30 Days of Lunch and Dinner

Sweet Potato Tacos

Day 1

Day 2

  • Lunch: Wendy’s (We typically only choose this when we’re out and about during lunchtime, I swear!)
  • Dinner: Leftovers (ham and cheese sliders)

Day 3

Day 4

  • Lunch: Leftovers (ham and cheese sliders)
  • Dinner: Takeout (typically Chinese, Thai, Indian, some sort of gourmet salad, etc.)

Day 5

  • Lunch: Pizza for Game Day! (Johnny actually got it for free with a promo from Pizza Hut.)
  • Dinner: Leftovers (sweet potato tacos)

Day 6

Day 7

  • Lunch: Leftovers (chicken tortilla soup)
  • Dinner: Burgers from a local burger joint

Day 8

  • Lunch: Turkey sandwiches
  • Dinner: Tacos

Day 9

  • Lunch: Burgers from In-N-Out
  • Dinner: Leftovers (chicken tortilla soup)

Day 10

  • Lunch: Turkey Sandwiches
  • Dinner: Spinach and chicken salad (chopped baby spinach and sliced chicken tenders, topped with cherry tomatoes, shredded cheese, avocado, and honey mustard dressing)

Day 11

  • Lunch: Cheese, crackers, apples (When Johnny has a work lunch, Sal and I keep it simple.)
  • Dinner: Got together at a friend’s house

Day 12

  • Lunch: Hot sandwiches from local cafe
  • Dinner: Leftover sandwiches

Day 13

  • Lunch: Grilled cheese and tomato soup
  • Dinner: Got together with Johnny’s family

Day 14

  • Lunch: Turkey sandwiches
  • Dinner: Bean and cheese burritos with salad (whole wheat tortillas filled with refried beans and shredded cheese, rolled up and cooked in oven for 20 minutes at 350, and then topped with salsa, sour cream, avocado and surrounded by salad)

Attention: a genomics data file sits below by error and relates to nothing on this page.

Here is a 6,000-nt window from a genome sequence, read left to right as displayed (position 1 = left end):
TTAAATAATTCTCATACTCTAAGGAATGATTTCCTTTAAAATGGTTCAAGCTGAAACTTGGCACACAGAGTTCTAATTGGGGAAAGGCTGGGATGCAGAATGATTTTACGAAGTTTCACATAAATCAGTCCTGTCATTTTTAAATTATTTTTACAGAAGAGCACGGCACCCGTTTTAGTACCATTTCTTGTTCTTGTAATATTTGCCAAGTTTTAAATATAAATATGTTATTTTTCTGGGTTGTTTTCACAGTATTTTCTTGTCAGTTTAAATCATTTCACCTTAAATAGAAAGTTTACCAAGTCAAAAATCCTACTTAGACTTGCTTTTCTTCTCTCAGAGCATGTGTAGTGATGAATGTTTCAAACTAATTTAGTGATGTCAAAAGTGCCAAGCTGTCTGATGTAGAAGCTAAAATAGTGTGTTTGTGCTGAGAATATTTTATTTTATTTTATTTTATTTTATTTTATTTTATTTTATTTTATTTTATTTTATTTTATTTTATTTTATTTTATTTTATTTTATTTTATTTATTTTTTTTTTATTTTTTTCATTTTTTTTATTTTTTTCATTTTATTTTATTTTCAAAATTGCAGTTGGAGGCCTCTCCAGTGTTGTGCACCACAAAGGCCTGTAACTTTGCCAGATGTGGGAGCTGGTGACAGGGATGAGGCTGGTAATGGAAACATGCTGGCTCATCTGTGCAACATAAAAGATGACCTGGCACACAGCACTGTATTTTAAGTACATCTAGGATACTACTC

Day 15

  • Lunch: Grilled cheese, chips, grapes
  • Dinner: Takeout

Day 16

  • Lunch: Apples and celery and peanut butter (Once again, Johnny had work lunch, so the girls improvised :))
  • Dinner: Sausage and spinach pasta*

Day 17

  • Lunch: Leftovers (sausage and spinach pasta)
  • Dinner: Take-and-bake pizza from Costco (Johnny out of town)

Day 18

Day 19

  • Lunch: Leftovers (sausage and spinach pasta)
  • Dinner: Takeout (Johnny out of town)

Day 20

  • Lunch: Cheese and crackers (Johnny out of town)
  • Dinner: Breakfast burritos (scrambled eggs, shredded cheese, sour cream, and salsa/green chiles rolled up into a tortilla)

Day 21

  • Lunch: Frozen burritos and salad
  • Dinner: In-N-Out burgers

Day 22

  • Lunch: Tuna salad sandwiches
  • Dinner: Leftovers (sweet and sour meatballs) over rice and a side of corn

Day 23

  • Lunch: Peanut butter and honey sandwiches
  • Dinner: Popcorn shrimp tacos (Popcorn shrimp, chopped lettuce, ranch, salsa, shredded cheese rolled up into a tortilla)

Day 24

  • Lunch: Cheese, crackers, apples, peanut butter sandwich
  • Dinner: Chicken quesadillas (cooked chicken, cheese, and green chiles melted in the skillet between two tortillas, then topped with sour cream, avocado, and salsa and surrounded by chopped lettuce)

Day 25

  • Lunch: Turkey sandwiches
  • Dinner: Takeout

Day 26

  • Lunch: Grilled cheese and tomato soup
  • Dinner: Pizza (bought)

Day 27

  • Lunch: Turkey sandwiches
  • Dinner: Potato bar (sour cream, steamed broccoli, shredded cheese, sour cream, bacon, etc.) and a side salad (spring lettuce mix, shredded parmesan, and poppyseed dressing)

Day 28

  • Lunch: Leftovers (pizza) and side salad
  • Dinner: In-N-Out

Day 29